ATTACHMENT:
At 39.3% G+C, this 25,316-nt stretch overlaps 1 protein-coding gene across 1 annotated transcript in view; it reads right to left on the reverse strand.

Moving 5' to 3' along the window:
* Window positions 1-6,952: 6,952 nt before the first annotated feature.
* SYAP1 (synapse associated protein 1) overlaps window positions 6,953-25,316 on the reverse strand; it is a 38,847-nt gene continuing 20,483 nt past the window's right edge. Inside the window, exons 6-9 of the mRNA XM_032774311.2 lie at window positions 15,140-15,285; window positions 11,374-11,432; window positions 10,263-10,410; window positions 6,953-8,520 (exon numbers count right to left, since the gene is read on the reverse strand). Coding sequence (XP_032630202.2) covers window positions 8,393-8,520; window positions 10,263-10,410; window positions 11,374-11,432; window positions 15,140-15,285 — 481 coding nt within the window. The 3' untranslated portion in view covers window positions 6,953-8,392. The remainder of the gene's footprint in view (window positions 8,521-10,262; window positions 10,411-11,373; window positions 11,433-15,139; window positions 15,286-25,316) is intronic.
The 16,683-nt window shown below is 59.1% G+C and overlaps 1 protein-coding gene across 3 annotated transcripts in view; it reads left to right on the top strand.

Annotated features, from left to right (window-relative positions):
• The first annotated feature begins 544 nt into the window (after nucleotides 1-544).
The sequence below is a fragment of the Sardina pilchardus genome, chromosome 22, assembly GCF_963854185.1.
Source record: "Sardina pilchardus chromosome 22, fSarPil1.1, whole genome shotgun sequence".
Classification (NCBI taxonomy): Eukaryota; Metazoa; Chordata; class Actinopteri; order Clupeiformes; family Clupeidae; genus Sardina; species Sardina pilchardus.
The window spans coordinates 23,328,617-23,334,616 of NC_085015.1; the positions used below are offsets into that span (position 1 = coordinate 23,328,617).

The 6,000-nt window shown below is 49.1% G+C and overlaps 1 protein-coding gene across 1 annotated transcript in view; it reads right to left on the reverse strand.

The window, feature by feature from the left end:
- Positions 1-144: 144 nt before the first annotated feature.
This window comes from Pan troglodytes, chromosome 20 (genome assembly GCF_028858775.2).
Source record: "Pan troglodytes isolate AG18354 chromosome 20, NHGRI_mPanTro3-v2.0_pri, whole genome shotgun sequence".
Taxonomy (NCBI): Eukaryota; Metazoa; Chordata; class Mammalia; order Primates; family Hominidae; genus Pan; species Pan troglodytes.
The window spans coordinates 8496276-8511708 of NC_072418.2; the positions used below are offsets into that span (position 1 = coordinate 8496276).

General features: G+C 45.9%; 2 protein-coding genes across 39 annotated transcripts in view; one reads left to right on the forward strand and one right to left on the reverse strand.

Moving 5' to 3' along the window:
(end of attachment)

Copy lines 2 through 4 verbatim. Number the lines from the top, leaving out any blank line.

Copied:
Moving 5' to 3' along the window:
* Window positions 1-6,952: 6,952 nt before the first annotated feature.
* SYAP1 (synapse associated protein 1) overlaps window positions 6,953-25,316 on the reverse strand; it is a 38,847-nt gene continuing 20,483 nt past the window's right edge. Inside the window, exons 6-9 of the mRNA XM_032774311.2 lie at window positions 15,140-15,285; window positions 11,374-11,432; window positions 10,263-10,410; window positions 6,953-8,520 (exon numbers count right to left, since the gene is read on the reverse strand). Coding sequence (XP_032630202.2) covers window positions 8,393-8,520; window positions 10,263-10,410; window positions 11,374-11,432; window positions 15,140-15,285 — 481 coding nt within the window. The 3' untranslated portion in view covers window positions 6,953-8,392. The remainder of the gene's footprint in view (window positions 8,521-10,262; window positions 10,411-11,373; window positions 11,433-15,139; window positions 15,286-25,316) is intronic.